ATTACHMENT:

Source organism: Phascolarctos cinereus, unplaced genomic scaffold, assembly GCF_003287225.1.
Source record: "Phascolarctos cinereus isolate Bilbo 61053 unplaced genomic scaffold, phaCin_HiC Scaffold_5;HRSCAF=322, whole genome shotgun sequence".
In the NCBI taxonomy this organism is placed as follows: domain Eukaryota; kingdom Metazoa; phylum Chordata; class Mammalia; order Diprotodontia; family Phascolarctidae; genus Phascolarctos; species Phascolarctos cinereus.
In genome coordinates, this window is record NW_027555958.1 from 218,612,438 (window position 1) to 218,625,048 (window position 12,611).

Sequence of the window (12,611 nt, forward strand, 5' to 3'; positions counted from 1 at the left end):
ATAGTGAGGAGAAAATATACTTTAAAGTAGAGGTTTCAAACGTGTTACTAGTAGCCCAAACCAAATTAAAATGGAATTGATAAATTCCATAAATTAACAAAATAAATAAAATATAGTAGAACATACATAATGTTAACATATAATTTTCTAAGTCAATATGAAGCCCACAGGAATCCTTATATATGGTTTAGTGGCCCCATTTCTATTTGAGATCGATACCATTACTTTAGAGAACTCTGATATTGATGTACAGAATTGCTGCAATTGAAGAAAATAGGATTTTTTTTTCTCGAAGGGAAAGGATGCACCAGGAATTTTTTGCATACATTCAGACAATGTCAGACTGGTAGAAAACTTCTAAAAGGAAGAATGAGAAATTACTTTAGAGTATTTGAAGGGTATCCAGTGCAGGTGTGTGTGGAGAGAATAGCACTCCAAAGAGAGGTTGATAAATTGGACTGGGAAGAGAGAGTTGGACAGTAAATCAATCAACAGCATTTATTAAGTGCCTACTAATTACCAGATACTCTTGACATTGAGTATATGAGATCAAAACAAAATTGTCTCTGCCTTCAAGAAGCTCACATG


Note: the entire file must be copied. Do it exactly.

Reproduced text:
Source organism: Phascolarctos cinereus, unplaced genomic scaffold, assembly GCF_003287225.1.
Source record: "Phascolarctos cinereus isolate Bilbo 61053 unplaced genomic scaffold, phaCin_HiC Scaffold_5;HRSCAF=322, whole genome shotgun sequence".
In the NCBI taxonomy this organism is placed as follows: domain Eukaryota; kingdom Metazoa; phylum Chordata; class Mammalia; order Diprotodontia; family Phascolarctidae; genus Phascolarctos; species Phascolarctos cinereus.
In genome coordinates, this window is record NW_027555958.1 from 218,612,438 (window position 1) to 218,625,048 (window position 12,611).

Sequence of the window (12,611 nt, forward strand, 5' to 3'; positions counted from 1 at the left end):
ATAGTGAGGAGAAAATATACTTTAAAGTAGAGGTTTCAAACGTGTTACTAGTAGCCCAAACCAAATTAAAATGGAATTGATAAATTCCATAAATTAACAAAATAAATAAAATATAGTAGAACATACATAATGTTAACATATAATTTTCTAAGTCAATATGAAGCCCACAGGAATCCTTATATATGGTTTAGTGGCCCCATTTCTATTTGAGATCGATACCATTACTTTAGAGAACTCTGATATTGATGTACAGAATTGCTGCAATTGAAGAAAATAGGATTTTTTTTTCTCGAAGGGAAAGGATGCACCAGGAATTTTTTGCATACATTCAGACAATGTCAGACTGGTAGAAAACTTCTAAAAGGAAGAATGAGAAATTACTTTAGAGTATTTGAAGGGTATCCAGTGCAGGTGTGTGTGGAGAGAATAGCACTCCAAAGAGAGGTTGATAAATTGGACTGGGAAGAGAGAGTTGGACAGTAAATCAATCAACAGCATTTATTAAGTGCCTACTAATTACCAGATACTCTTGACATTGAGTATATGAGATCAAAACAAAATTGTCTCTGCCTTCAAGAAGCTCACATG